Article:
The ThinkerNet does not reflect the views of TechWeb. The ThinkerNet is an informal means of communication to members and visitors of the Internet Evolution site. Individual authors are chosen by Internet Evolution to blog. Neither Internet Evolution nor TechWeb assume responsibility for comments, claims, or opinions made by authors and ThinkerNet bloggers. They are no substitute for your own research and should not be relied upon for trading or any other purpose.
The world mourned the passing of Nelson Mandela. To signal our sorrow, we turned to social media (especially Twitter) to share Mandela's most memorable quotes, our personal memories, or his impact on our lives. One photographer found a special way to transform those messages into a tribute to Mandela -- a tribute now being shared via the medium used to create it.
Tablets are near a tipping point and will make up almost -- but not quite -- half of PC sales next year, according to a Canalys study. Tablets sales will make up 49.556% of the client PC market. Tablets will be the most popular design for PCs, beating out both notebooks and desktops.
Turkeys aren't just for eating this Thanksgiving. Technology companies, government agencies, and executives have been serving up turkeys throughout the year. We've put together a menu of the biggest birdbrains and boobs of the year in our new Big Report: Ten Turkeys of 2013.
Facebook's Graph Search may face some profound challenges and risks, first, because Facebook users haven't been thinking of their posts as product reviews; and second, because Facebook will now have to contend with the social-network equivalent of SEO "gaming" of results.
A recent release of the popular TweetDeck app for Twitter power-users gives new life to software that had previously taken a wrong turn. Here's a quick walk-through of the new TweetDeck, to show you why it should be at the top of your Twitter toolkit.
Marissa Mayer at Yahoo has come out with her strategy on turning the company around: culture, company, calibration, and compensation. But Yahoo needs to have a technical approach to the mobile cloud opportunity, not a management theory lesson.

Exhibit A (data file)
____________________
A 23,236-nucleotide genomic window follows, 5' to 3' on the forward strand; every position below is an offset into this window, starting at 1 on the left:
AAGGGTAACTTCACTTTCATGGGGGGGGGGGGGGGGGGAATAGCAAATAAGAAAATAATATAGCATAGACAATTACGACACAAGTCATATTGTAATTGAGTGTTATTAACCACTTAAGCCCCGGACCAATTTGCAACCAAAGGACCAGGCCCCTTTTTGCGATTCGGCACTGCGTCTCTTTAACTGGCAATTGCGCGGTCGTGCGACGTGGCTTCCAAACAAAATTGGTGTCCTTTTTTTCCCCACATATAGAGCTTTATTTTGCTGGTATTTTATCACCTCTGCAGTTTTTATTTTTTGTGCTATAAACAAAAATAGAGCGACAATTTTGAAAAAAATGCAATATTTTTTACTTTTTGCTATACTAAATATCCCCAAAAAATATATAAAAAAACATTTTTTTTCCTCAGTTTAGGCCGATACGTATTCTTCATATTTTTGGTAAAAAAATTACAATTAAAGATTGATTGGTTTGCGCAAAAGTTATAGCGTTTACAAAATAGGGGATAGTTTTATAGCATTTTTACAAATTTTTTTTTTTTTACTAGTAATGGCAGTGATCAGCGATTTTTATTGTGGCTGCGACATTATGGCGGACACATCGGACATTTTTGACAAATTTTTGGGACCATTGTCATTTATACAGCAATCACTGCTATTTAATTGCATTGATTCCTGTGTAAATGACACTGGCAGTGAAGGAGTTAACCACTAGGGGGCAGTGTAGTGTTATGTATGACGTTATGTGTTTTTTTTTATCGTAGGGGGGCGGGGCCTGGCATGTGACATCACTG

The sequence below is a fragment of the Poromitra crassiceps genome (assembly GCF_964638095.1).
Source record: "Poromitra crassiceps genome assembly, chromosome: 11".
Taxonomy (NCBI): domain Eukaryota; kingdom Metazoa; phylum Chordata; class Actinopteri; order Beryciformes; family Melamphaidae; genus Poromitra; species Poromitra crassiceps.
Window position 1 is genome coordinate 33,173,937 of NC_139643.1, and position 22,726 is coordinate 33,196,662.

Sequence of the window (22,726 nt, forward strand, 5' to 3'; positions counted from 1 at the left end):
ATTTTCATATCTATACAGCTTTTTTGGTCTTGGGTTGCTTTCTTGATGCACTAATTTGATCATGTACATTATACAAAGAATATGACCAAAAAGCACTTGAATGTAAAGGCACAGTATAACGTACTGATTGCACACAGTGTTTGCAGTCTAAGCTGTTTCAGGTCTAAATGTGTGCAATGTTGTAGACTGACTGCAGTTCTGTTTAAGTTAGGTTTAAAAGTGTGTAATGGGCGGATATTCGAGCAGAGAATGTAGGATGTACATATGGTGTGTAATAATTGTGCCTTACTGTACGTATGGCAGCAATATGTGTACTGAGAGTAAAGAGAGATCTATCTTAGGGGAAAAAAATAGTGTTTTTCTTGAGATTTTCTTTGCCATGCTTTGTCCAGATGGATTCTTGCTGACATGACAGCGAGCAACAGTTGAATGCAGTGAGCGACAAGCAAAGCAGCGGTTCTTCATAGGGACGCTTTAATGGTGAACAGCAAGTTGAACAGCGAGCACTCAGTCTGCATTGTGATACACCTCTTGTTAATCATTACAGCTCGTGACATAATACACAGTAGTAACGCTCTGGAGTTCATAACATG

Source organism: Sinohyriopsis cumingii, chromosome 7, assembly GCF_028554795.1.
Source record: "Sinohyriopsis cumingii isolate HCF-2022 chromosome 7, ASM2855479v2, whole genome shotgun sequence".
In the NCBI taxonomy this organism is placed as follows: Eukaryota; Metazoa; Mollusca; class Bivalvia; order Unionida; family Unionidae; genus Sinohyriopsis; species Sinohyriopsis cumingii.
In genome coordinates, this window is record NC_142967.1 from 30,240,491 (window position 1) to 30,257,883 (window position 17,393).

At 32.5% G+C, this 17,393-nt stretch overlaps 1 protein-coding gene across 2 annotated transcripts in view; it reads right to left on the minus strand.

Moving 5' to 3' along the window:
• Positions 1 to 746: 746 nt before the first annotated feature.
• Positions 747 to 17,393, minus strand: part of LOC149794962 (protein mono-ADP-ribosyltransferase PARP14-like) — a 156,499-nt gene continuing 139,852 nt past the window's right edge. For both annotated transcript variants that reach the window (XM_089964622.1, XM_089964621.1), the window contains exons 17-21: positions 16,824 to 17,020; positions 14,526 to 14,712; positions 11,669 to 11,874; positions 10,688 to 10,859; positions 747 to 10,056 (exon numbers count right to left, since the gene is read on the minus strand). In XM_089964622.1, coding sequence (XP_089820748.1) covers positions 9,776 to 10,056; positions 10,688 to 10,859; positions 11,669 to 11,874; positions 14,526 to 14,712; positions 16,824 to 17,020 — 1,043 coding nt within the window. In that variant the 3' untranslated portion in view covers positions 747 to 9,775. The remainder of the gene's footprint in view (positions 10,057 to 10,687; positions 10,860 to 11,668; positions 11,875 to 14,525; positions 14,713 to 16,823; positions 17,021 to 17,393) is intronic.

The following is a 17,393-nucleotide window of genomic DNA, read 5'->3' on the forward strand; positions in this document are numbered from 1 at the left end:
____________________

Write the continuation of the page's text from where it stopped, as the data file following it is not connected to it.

Twitter's changes are clearly aimed at being more Facebook-like, and this is because both companies are vying to serve the mobile social network market. But can that market work for anybody, given how difficult it is to push ads to social-update readers?
US counterterrorism expert Richard Clarke, who came to prominence with his prescient warnings before the 9/11 attacks, tells Smithsonian Magazine the US was responsible for the Stuxnet supersmart worm that attacked parts of nuclear reactors in Iran – and in the process, has given away one of the world's most sophisticated cyberweapons.
You've heard the expression, "Out of the frying pan, into the fire?" Amazon lives in the fire. The e-tailer wins by keeping things hot for its competitors, employees, and itself, according to a new book.
Positec, a manufacturer of power tools for homes and commercial applications, achieves greater customer service flexibility and cuts hold times in half by using a cloud-based service to manage its call center.
Big-data and analytics tools enable marketers to understand customers as individuals, identifying unmet needs and addressing each customer as a "segment of one," says John Kennedy, VP corporate marketing, IBM.
Expert Integrated Systems: Changing the Experience & Economics of IT In this e-book, we take an in-depth look at these expert integrated systems -- what they are, how they work, and how they have the potential to help CIOs achieve dramatic savings while restoring IT's role as business innovator. READ THIS eBOOK
your weekly update of news, analysis, and
opinion from Internet Evolution - FREE! REGISTER HERE
Wanted! Site Moderators Internet Evolution is looking for a handful of readers to help moderate the message boards on our site as well as engaging in high-IQ conversation with the industry mavens on our thinkerNet blogosphere. The job comes with various perks, bags of kudos, and GIANT bragging rights. Interested?